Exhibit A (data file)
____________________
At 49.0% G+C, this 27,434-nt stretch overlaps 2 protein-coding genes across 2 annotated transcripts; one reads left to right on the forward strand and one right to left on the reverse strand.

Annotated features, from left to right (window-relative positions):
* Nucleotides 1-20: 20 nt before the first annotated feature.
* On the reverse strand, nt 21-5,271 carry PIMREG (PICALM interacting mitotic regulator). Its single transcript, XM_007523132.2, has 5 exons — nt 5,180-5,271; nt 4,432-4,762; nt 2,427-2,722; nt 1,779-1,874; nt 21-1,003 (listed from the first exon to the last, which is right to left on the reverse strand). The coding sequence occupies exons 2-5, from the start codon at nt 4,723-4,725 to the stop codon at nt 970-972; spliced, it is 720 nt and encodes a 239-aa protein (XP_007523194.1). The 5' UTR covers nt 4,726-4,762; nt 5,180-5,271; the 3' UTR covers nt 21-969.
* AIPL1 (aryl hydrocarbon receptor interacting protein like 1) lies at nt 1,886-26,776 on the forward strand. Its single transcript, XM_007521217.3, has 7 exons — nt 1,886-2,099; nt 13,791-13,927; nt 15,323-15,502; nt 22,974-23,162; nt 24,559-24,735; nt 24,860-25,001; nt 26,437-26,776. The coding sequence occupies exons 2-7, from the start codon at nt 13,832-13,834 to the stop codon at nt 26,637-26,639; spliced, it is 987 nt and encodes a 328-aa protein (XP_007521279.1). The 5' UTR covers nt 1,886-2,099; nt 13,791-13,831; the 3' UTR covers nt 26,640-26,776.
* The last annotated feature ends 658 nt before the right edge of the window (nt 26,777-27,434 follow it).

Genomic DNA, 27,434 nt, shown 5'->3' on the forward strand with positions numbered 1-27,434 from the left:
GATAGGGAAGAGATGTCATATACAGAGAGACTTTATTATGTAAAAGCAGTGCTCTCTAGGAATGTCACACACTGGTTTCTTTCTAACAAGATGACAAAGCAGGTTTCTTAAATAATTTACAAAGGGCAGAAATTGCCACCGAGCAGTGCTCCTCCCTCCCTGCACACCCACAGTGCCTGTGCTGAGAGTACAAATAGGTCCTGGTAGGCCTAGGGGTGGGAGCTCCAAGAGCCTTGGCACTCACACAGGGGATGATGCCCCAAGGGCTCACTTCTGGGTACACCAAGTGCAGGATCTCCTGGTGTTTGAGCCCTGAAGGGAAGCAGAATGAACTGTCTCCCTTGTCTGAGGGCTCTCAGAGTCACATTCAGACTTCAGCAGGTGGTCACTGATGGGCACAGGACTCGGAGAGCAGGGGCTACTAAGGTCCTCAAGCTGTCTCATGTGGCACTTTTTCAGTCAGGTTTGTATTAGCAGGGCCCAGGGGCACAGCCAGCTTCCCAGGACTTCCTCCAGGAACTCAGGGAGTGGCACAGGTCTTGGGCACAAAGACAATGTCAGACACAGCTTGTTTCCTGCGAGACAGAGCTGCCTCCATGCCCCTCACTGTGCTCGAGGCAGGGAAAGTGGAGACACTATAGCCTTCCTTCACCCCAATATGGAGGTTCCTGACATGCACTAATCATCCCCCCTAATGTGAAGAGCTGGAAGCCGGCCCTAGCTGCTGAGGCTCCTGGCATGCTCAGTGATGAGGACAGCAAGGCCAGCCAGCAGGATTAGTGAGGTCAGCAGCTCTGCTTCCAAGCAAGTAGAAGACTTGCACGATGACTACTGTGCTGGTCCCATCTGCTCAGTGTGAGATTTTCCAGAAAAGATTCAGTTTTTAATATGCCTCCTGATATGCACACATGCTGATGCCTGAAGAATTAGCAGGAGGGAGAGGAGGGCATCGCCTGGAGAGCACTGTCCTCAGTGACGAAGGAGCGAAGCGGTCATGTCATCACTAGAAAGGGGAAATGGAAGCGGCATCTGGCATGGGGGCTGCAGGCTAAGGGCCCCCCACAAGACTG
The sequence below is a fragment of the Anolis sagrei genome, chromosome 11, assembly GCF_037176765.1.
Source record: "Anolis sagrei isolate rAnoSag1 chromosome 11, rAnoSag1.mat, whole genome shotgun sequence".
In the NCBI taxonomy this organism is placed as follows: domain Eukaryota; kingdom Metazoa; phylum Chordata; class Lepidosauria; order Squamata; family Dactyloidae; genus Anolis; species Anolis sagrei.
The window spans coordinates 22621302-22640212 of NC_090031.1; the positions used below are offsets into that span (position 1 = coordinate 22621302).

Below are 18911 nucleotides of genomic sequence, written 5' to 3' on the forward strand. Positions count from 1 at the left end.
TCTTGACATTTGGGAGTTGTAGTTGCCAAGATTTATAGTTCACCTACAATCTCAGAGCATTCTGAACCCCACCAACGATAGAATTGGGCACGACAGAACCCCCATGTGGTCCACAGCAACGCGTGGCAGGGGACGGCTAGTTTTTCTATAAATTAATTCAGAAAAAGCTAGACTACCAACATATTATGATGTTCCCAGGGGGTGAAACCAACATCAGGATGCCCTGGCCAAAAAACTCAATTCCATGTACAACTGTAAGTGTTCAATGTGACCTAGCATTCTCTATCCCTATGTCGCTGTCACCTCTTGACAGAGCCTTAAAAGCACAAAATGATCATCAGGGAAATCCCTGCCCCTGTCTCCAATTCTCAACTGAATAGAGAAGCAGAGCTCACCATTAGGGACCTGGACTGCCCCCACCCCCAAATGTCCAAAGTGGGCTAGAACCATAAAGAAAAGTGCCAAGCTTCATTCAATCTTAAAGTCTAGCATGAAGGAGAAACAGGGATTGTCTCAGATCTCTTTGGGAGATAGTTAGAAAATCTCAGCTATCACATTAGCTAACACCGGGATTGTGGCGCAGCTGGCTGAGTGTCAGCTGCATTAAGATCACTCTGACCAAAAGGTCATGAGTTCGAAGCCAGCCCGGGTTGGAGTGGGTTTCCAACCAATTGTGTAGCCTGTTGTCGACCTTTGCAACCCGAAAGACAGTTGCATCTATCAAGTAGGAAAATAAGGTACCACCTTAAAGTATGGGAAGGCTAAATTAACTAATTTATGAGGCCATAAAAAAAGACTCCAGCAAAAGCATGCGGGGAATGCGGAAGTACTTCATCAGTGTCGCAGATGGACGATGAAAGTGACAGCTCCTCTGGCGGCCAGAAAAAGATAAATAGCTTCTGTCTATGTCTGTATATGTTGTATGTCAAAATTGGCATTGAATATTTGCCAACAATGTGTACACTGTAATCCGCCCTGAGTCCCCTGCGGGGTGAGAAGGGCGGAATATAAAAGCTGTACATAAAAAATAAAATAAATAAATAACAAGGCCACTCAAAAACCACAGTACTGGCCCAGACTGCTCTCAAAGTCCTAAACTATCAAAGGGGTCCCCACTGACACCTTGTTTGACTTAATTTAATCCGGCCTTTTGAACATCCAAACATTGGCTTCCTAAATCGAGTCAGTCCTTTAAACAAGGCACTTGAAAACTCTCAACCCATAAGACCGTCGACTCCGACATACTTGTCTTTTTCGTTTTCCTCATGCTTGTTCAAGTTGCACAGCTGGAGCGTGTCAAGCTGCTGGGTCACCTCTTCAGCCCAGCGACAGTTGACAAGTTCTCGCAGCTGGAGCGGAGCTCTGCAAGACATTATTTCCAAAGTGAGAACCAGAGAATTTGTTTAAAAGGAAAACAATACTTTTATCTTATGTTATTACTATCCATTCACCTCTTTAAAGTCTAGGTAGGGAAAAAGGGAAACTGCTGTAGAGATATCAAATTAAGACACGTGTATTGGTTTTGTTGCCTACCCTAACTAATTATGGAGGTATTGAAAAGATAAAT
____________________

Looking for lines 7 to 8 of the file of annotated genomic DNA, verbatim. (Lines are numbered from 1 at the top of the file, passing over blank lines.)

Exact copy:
Genomic DNA, 27,434 nt, shown 5'->3' on the forward strand with positions numbered 1-27,434 from the left:
GATAGGGAAGAGATGTCATATACAGAGAGACTTTATTATGTAAAAGCAGTGCTCTCTAGGAATGTCACACACTGGTTTCTTTCTAACAAGATGACAAAGCAGGTTTCTTAAATAATTTACAAAGGGCAGAAATTGCCACCGAGCAGTGCTCCTCCCTCCCTGCACACCCACAGTGCCTGTGCTGAGAGTACAAATAGGTCCTGGTAGGCCTAGGGGTGGGAGCTCCAAGAGCCTTGGCACTCACACAGGGGATGATGCCCCAAGGGCTCACTTCTGGGTACACCAAGTGCAGGATCTCCTGGTGTTTGAGCCCTGAAGGGAAGCAGAATGAACTGTCTCCCTTGTCTGAGGGCTCTCAGAGTCACATTCAGACTTCAGCAGGTGGTCACTGATGGGCACAGGACTCGGAGAGCAGGGGCTACTAAGGTCCTCAAGCTGTCTCATGTGGCACTTTTTCAGTCAGGTTTGTATTAGCAGGGCCCAGGGGCACAGCCAGCTTCCCAGGACTTCCTCCAGGAACTCAGGGAGTGGCACAGGTCTTGGGCACAAAGACAATGTCAGACACAGCTTGTTTCCTGCGAGACAGAGCTGCCTCCATGCCCCTCACTGTGCTCGAGGCAGGGAAAGTGGAGACACTATAGCCTTCCTTCACCCCAATATGGAGGTTCCTGACATGCACTAATCATCCCCCCTAATGTGAAGAGCTGGAAGCCGGCCCTAGCTGCTGAGGCTCCTGGCATGCTCAGTGATGAGGACAGCAAGGCCAGCCAGCAGGATTAGTGAGGTCAGCAGCTCTGCTTCCAAGCAAGTAGAAGACTTGCACGATGACTACTGTGCTGGTCCCATCTGCTCAGTGTGAGATTTTCCAGAAAAGATTCAGTTTTTAATATGCCTCCTGATATGCACACATGCTGATGCCTGAAGAATTAGCAGGAGGGAGAGGAGGGCATCGCCTGGAGAGCACTGTCCTCAGTGACGAAGGAGCGAAGCGGTCATGTCATCACTAGAAAGGGGAAATGGAAGCGGCATCTGGCATGGGGGCTGCAGGCTAAGGGCCCCCCACAAGACTG